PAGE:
Now, let’s discuss the stock market for a minute. I think this chart speaks volumes about about the effects of MP3. This chart shows year-over-year money flows into equities.

You can’t help but notice the recent change. Cash inflows into equites for the past year exceeds all the inflows of the prior 19 years combined! Needless to say, this is not normal. And, all this incoming cash raised valuations.

Let’s look at Crestmont Research’s Real Price to Earnings chart for the S&P 500. I prefer the Crestmont P/E ratio to the standard P/E ratio, because it’s based upon the historical relationship between earnings per share and gross domestic product. This chart covers the time period 1871 through February 2022.



The Crestmont Price to Earnings ratio of 38.9 at the end of February 2022, was 164% above its average, and at the 99th percentile of this 14 plus decade series. Our current rally started in early 2014, but notice the two months in 1929, the tech bubble of 2000, and the end of February 2022. All three had Price to Earnings ratios above 25.

You don’t have to be a rocket scientist to know both inflation, and deflation are not good for stock investments. Historically, the “sweet spot” has been when inflation was between zero and 3%, and at much lower valuations. Depending on how you measure standard deviation, we are currently 4 standard deviations from the mean, which is higher than the Roaring 20s, and the tech bubble of 2000. By the way, a standard deviation of 4.0 would occur once every 31,560 days, or about 1 trading day every 126 years.

All of this suggests one of two things needs to happen. Either inflations needs to drop, or the stock market needs to drop, or some combination of the two.

This will probably be a different investing environment than most of us have ever known, because as investors, we won’t be in the driver’s seat anymore. Companies who need debt or equity financing will have many options. As investors, we will have to give them a reason to choose us, which will boil down to price and yield.

I believe the large funds will have even greater problems. And, currently underfunded Pension Funds are having to invest in overvalued markets, which will swing to undervalued at some point, possibly right as those plans need cash to pay benefits. Folks who are counting on one of these many underfunded plans for their long retirement may want to start making alternative plans.

Now, I’m sure the question you are waiting for me to go out on a limb and answer is: Are we going to have a bear market? And, my answer is certainly. But, like you, I’m not sure when. However, I would like to make two points.

First, the total return of the S&P 500 has been 10.5% per annum since its inception in 1957. There have been 26 bear markets since 9/7/1929. The longest bear market lasted 630 days starting 1/12/1973, and the shortest bear market lasted 33 day starting 2/19/2020, with the average bear market lasting only 289 days. My point here is, with bear markets averaging only 289 days, it’s easy to see why many an investor have underperformed the market by trying to time the market.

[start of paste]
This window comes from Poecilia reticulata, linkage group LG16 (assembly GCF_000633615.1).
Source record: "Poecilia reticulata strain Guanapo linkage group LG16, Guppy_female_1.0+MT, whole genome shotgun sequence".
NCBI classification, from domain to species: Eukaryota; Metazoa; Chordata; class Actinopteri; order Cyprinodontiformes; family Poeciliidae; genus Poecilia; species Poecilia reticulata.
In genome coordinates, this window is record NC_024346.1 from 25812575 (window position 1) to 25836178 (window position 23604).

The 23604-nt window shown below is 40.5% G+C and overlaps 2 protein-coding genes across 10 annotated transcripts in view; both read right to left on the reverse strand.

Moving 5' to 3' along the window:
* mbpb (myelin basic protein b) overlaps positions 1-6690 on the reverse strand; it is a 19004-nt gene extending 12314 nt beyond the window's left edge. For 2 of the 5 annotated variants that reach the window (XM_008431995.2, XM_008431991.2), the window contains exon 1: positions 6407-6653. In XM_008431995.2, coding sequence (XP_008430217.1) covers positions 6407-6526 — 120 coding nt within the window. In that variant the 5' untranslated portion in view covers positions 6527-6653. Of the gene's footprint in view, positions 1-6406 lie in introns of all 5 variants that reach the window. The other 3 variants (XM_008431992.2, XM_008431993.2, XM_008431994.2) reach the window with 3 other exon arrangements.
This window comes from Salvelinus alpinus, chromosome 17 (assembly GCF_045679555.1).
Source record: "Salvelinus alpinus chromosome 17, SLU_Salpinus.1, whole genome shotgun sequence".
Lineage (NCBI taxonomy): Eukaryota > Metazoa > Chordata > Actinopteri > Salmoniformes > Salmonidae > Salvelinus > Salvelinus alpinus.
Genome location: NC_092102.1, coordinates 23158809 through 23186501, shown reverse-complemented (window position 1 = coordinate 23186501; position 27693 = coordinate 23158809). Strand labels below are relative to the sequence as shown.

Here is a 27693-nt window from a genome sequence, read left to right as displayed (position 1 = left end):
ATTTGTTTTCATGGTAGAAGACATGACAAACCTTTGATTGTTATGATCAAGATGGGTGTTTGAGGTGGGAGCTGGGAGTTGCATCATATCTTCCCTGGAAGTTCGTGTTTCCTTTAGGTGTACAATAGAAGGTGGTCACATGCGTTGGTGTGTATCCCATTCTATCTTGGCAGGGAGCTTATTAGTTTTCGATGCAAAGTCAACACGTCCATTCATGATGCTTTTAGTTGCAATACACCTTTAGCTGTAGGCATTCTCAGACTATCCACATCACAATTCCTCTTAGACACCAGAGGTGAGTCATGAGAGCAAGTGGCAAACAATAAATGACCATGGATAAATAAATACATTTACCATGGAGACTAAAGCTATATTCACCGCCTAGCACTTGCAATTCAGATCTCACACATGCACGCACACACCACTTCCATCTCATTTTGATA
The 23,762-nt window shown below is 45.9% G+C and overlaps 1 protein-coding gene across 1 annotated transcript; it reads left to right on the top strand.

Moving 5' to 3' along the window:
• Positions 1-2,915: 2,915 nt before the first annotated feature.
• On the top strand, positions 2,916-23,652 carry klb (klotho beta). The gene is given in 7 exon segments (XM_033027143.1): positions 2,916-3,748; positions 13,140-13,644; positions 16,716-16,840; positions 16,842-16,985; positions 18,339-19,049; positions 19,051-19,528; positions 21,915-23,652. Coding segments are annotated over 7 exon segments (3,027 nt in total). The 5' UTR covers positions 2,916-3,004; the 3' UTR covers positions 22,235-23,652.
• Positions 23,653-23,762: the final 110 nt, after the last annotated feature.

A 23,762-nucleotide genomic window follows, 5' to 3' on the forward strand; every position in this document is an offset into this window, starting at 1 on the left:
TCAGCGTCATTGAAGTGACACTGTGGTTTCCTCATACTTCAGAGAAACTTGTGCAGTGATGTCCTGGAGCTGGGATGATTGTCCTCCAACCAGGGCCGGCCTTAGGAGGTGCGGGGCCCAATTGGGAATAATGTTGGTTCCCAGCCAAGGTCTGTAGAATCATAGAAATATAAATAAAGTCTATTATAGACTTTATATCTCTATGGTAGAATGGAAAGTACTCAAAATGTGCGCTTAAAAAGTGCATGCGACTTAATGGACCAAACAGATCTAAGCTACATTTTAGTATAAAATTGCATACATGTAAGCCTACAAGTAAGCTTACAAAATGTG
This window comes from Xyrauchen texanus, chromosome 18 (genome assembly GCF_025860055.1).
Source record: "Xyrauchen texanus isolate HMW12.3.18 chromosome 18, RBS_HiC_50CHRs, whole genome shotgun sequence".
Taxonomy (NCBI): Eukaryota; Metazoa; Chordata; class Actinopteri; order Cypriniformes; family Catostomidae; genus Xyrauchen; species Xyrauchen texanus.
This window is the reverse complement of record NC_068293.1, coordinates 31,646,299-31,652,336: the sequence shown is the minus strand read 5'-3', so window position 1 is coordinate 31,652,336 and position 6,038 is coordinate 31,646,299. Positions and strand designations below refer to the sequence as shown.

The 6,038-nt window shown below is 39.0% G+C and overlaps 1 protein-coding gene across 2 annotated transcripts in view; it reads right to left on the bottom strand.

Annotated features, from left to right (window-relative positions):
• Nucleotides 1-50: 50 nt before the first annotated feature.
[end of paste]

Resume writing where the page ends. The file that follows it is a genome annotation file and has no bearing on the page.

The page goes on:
Secondly, we may already have a bear market occurring within the S&P 500, and please allow me to explain. While the S&P 500 is made up of 500 companies, 8 companies, which I’ll refer to as the “MegaCap-8,” account for 50% of the total market capitalization of the S&P 500. Think about that for a minute. 8 companies, not 250 companies, account for half the total value of the S&P 500. In fact, since 2012, those 8 companies produced a total return 5.6 times greater for their shareholders than the other 492 companies combined produced for their shareholders. If you’re curious, those 8 companies are:

1. Alphabet (Google)

2. Amazon

3. Apple

4. Meta (Facebook)

5. Microsoft

6. Netflix


8. Tesla

As of March 4th, 2022 those 8 stock’s sported a Price to Earnings ratio 66% higher than the Price to Earnings ratio of the other 492 companies combined. Long story short, significant portions of the market are already in bear market territory, but the S&P 500 is still being held up by the “MegaCap-8.” This is one of those times “friends don’t let friends buy index funds.” This isn’t a normal business or credit cycle. This is truly a unique economic environment, and I suspect a rifle will outperform a shotgun when it comes to stock returns for the balance of the 2020s.

And with that, I’m going to end this video here. Thank you for watching and if you’re still in need of a sleep aid, please watch the third video in this series for some conclusions to all the groundwork laid in these first two videos.

Thank you for watching, and I wish you all the best!